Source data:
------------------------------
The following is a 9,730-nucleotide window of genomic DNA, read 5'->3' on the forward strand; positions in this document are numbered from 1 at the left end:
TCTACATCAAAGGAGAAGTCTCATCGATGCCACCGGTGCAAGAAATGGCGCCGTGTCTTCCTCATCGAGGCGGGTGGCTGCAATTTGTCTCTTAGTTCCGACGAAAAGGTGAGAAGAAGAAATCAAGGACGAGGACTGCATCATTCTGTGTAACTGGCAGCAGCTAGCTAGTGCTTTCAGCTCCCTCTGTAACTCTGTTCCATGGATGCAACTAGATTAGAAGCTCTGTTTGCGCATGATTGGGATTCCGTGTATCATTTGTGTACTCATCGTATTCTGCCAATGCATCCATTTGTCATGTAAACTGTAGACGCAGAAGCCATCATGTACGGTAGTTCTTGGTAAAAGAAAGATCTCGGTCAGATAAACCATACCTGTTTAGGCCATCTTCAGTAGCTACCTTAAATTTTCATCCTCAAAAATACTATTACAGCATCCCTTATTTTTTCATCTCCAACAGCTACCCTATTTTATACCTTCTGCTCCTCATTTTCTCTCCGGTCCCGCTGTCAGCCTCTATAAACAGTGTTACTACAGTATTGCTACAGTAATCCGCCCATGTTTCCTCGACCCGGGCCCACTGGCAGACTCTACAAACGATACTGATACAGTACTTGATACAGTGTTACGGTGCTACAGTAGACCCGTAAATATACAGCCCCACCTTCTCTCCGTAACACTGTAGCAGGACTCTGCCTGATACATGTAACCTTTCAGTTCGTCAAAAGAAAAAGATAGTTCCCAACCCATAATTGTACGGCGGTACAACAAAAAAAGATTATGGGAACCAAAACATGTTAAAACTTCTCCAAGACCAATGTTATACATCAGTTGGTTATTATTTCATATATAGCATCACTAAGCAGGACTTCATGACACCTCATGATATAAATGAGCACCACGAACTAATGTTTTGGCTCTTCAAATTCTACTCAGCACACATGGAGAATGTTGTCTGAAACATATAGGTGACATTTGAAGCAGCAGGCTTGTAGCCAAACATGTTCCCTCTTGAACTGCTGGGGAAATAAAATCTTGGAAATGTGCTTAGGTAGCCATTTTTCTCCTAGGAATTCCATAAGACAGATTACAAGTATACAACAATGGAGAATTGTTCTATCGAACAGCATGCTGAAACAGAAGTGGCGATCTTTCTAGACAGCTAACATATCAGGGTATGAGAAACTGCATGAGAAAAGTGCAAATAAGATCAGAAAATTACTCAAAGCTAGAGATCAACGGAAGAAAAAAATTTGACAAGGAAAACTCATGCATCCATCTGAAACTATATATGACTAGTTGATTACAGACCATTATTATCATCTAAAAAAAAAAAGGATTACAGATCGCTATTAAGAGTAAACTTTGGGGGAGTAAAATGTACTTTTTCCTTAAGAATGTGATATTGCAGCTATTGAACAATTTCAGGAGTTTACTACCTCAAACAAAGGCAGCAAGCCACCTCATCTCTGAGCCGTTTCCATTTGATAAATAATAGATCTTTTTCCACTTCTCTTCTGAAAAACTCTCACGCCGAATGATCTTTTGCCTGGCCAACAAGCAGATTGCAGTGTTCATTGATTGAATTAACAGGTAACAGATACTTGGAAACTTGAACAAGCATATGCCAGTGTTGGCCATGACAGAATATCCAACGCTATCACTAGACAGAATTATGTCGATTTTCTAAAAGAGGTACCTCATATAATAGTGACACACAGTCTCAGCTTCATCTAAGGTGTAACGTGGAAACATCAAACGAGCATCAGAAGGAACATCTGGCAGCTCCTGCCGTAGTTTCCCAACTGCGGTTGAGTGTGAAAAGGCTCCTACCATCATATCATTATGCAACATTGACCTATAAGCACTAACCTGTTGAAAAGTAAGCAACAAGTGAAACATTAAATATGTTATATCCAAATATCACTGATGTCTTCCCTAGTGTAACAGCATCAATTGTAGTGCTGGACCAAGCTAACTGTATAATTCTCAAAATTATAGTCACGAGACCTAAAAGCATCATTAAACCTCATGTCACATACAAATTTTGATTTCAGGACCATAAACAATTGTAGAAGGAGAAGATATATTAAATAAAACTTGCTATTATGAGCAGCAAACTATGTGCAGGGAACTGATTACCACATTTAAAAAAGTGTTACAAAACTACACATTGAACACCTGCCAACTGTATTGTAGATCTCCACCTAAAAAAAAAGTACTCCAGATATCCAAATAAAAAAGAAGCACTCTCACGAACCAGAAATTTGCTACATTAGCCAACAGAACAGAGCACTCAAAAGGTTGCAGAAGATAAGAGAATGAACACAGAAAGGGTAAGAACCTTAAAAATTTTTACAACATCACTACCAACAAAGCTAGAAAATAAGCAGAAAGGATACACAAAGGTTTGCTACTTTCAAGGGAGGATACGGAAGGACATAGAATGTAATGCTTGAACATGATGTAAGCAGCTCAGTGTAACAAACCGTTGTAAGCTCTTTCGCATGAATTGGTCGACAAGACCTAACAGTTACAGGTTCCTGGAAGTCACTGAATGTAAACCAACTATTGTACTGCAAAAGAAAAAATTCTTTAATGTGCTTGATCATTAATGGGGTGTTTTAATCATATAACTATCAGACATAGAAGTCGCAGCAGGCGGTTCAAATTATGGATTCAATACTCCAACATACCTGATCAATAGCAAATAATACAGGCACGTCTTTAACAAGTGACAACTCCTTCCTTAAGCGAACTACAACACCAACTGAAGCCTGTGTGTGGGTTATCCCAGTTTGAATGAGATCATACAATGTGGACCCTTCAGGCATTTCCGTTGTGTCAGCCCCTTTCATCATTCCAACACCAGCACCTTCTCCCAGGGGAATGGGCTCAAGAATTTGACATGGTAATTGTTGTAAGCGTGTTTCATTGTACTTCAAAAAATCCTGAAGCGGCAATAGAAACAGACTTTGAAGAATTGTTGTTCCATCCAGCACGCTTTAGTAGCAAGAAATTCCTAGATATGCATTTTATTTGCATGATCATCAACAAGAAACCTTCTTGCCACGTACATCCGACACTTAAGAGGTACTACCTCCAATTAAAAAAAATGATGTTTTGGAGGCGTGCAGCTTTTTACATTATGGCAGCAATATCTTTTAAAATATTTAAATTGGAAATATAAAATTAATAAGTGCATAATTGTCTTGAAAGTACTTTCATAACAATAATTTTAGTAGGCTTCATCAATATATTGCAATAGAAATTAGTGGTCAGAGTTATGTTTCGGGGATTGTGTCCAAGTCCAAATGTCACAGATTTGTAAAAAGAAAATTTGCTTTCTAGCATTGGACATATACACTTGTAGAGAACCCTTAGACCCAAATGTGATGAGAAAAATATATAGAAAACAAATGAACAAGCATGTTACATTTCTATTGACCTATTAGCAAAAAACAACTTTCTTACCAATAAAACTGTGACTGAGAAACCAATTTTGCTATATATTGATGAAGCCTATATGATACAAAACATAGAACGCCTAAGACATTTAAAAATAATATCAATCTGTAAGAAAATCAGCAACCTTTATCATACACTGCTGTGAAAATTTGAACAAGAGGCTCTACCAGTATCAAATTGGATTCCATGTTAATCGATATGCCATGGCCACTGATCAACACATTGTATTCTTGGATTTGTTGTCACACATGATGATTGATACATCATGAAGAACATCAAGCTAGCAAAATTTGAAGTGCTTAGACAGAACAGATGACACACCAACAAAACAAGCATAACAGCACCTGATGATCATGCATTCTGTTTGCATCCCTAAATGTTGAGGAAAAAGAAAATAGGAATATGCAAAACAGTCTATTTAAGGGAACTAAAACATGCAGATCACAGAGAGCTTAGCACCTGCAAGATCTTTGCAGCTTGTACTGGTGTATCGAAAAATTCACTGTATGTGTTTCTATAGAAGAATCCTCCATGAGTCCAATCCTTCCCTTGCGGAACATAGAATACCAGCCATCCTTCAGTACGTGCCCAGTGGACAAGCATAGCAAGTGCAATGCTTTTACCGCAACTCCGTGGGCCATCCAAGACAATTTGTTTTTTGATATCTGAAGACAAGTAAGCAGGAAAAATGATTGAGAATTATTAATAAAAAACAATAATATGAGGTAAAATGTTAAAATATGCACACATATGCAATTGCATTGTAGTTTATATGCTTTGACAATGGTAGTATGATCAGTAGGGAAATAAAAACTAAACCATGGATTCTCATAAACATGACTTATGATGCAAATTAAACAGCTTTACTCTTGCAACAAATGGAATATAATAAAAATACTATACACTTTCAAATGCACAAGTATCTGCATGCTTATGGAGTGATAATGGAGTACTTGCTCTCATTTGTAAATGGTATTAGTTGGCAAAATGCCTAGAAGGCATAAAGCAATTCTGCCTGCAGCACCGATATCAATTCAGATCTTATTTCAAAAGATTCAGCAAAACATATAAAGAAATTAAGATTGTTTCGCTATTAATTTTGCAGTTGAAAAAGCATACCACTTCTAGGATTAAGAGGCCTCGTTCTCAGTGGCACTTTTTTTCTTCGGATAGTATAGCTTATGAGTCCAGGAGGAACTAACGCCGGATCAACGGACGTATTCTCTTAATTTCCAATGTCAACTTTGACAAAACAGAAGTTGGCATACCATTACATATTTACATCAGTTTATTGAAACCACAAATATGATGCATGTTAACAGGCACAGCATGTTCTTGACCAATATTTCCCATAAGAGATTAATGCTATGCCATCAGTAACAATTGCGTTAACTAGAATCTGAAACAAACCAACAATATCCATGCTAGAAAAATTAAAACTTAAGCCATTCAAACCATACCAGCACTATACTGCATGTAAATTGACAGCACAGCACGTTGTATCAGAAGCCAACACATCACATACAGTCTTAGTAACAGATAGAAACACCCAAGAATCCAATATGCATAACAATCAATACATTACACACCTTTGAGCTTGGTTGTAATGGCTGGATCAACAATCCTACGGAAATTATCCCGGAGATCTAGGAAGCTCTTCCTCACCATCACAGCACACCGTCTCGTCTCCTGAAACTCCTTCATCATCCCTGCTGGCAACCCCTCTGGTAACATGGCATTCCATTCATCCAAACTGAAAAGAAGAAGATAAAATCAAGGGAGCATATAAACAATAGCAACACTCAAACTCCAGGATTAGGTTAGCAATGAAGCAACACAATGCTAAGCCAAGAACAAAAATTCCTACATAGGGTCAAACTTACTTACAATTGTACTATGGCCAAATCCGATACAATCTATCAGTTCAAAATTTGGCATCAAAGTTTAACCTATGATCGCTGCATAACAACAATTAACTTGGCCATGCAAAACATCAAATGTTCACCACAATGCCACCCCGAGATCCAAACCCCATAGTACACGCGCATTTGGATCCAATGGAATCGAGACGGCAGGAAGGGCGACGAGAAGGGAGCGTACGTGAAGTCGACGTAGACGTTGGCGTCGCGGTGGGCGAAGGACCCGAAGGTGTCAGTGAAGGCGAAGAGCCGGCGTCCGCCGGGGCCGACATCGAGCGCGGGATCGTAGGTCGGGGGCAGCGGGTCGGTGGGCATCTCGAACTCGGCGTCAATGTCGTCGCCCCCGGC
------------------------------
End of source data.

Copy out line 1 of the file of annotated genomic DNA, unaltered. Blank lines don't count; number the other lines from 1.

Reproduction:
The following is a 9,730-nucleotide window of genomic DNA, read 5'->3' on the forward strand; positions in this document are numbered from 1 at the left end: